Cholesterol Home > Home Cholesterol Test

When taking a cholesterol test at home, you prick your finger to get a drop of blood. Then you place the blood on special paper, which changes color based on the level of cholesterol. This type of test measures total cholesterol, which means you can still have a low HDL level or a high LDL level.

Home Cholesterol Test: An Overview

The only way to find out if you have high cholesterol is to have a blood cholesterol test.
If you are 19 or older, you should have a cholesterol test once every five years; however, if you are already at risk for heart disease, your medical professional will probably want to monitor your situation more closely.
 
There are several types of cholesterol tests available. Each test can look at different components of cholesterol and fats in the blood, including:
 
Some tests, like a lipid profile (also known as a lipid panel) done at the doctor's office, will look at all four components. Other tests, like a cholesterol test at home, only look at total cholesterol.
 

Purpose of a Home Cholesterol Test

The purpose of a home cholesterol test is to measure total cholesterol to see if a person has high cholesterol. Total cholesterol, as the name implies, is the total amount of cholesterol in the bloodstream. Total cholesterol mostly combines levels of HDL, LDL, and another type of cholesterol known as VLDL, or very low density lipoprotein.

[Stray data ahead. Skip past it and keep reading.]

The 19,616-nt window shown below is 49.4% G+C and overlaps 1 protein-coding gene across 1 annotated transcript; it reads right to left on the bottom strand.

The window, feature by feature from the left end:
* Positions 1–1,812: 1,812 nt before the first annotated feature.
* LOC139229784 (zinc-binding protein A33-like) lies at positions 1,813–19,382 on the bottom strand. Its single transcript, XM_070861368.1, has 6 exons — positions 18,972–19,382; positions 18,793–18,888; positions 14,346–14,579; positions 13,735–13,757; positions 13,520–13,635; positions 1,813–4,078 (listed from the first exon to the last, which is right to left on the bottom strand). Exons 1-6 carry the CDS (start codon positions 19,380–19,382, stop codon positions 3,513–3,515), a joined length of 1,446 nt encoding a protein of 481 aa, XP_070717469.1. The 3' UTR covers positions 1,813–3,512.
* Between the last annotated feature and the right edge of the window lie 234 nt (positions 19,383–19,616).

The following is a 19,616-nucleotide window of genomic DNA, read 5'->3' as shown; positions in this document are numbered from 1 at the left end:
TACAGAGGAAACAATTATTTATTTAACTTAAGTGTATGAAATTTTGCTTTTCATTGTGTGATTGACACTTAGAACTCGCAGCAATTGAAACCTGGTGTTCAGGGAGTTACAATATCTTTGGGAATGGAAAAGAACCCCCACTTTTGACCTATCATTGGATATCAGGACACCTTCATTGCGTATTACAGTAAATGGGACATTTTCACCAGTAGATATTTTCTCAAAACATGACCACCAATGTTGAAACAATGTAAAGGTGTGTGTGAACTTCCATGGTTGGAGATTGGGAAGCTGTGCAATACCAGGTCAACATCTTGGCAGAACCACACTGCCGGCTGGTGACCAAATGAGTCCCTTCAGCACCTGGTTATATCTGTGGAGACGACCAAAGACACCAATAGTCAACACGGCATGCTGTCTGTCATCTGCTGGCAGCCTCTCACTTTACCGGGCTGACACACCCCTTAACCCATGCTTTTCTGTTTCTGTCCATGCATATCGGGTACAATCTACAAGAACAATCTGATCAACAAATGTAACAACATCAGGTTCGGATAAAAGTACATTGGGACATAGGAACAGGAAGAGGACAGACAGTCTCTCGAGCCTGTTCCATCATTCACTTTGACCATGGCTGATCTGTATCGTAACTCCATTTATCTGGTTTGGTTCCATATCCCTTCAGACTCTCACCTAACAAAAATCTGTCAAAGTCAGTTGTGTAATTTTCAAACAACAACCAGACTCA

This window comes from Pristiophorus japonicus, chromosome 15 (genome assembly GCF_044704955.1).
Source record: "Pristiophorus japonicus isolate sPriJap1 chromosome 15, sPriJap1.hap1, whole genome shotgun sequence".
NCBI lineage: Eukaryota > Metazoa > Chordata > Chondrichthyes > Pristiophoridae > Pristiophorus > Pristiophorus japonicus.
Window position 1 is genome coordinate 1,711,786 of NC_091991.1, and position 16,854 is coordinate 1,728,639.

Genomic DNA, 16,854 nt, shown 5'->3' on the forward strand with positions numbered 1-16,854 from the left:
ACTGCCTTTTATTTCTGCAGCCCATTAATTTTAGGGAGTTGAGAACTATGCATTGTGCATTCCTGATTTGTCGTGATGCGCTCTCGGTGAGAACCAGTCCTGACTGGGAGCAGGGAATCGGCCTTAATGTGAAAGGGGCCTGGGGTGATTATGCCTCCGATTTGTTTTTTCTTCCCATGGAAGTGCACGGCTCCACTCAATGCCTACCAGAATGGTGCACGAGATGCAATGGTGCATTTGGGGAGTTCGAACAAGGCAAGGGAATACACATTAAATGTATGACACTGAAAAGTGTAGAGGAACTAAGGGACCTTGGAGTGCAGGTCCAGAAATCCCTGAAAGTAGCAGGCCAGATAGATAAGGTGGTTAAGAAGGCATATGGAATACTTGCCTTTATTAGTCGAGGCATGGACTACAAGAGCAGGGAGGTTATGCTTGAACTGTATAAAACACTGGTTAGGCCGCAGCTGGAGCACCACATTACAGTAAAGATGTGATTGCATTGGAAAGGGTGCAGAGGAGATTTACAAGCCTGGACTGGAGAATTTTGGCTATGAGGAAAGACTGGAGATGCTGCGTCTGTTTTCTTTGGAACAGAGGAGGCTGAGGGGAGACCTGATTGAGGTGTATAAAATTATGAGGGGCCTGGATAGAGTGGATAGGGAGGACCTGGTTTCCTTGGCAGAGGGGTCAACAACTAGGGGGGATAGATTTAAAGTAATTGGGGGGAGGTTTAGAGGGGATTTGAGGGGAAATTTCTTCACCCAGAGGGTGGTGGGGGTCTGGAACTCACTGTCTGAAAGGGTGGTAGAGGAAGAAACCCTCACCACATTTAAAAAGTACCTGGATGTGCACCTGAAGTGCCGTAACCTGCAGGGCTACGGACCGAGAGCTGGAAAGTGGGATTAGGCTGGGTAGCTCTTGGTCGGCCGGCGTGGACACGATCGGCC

How Does It Work?

You prick your finger with a lancet to get a drop of blood. Then you put the drop of blood on a piece of paper that contains special chemicals. The paper will change color, depending on how much cholesterol is in your blood. Some testing kits use a small machine to tell you how much cholesterol is in the sample.
 
Written by/reviewed by:
Last reviewed by: Arthur Schoenstadt, MD
Last updated/reviewed:
List of references (click here):
Other Articles in This eMedTV Presentation
Advertisement


Topics

Medications

Quicklinks

Related Channels

eMedTV Links
Copyright © 2006-2017 Clinaero, Inc.

eMedTV serves only as an informational resource. This site does not dispense medical advice or advice of any kind. Site users seeking medical advice about their specific situation should consult with their own physician. Click Terms of Use for more information.

This site complies with the HONcode standard for trustworthy health information:
verify here.